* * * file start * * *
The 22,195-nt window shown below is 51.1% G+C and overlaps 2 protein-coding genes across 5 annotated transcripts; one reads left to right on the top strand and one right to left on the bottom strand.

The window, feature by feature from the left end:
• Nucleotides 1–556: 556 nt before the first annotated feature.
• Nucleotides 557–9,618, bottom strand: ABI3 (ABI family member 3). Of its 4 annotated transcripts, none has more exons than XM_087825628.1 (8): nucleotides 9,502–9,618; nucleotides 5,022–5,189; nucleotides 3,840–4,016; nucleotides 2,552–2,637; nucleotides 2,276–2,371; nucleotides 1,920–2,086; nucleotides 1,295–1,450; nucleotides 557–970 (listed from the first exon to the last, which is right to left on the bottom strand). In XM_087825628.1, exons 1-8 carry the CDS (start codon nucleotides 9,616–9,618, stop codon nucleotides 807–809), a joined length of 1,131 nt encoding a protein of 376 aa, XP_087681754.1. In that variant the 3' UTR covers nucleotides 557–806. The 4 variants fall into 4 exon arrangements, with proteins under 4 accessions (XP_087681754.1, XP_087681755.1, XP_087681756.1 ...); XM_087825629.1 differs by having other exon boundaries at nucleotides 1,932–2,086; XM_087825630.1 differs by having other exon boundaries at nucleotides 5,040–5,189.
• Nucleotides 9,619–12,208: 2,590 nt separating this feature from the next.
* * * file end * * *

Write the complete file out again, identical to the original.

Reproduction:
The 22,195-nt window shown below is 51.1% G+C and overlaps 2 protein-coding genes across 5 annotated transcripts; one reads left to right on the top strand and one right to left on the bottom strand.

The window, feature by feature from the left end:
• Nucleotides 1–556: 556 nt before the first annotated feature.
• Nucleotides 557–9,618, bottom strand: ABI3 (ABI family member 3). Of its 4 annotated transcripts, none has more exons than XM_087825628.1 (8): nucleotides 9,502–9,618; nucleotides 5,022–5,189; nucleotides 3,840–4,016; nucleotides 2,552–2,637; nucleotides 2,276–2,371; nucleotides 1,920–2,086; nucleotides 1,295–1,450; nucleotides 557–970 (listed from the first exon to the last, which is right to left on the bottom strand). In XM_087825628.1, exons 1-8 carry the CDS (start codon nucleotides 9,616–9,618, stop codon nucleotides 807–809), a joined length of 1,131 nt encoding a protein of 376 aa, XP_087681754.1. In that variant the 3' UTR covers nucleotides 557–806. The 4 variants fall into 4 exon arrangements, with proteins under 4 accessions (XP_087681754.1, XP_087681755.1, XP_087681756.1 ...); XM_087825629.1 differs by having other exon boundaries at nucleotides 1,932–2,086; XM_087825630.1 differs by having other exon boundaries at nucleotides 5,040–5,189.
• Nucleotides 9,619–12,208: 2,590 nt separating this feature from the next.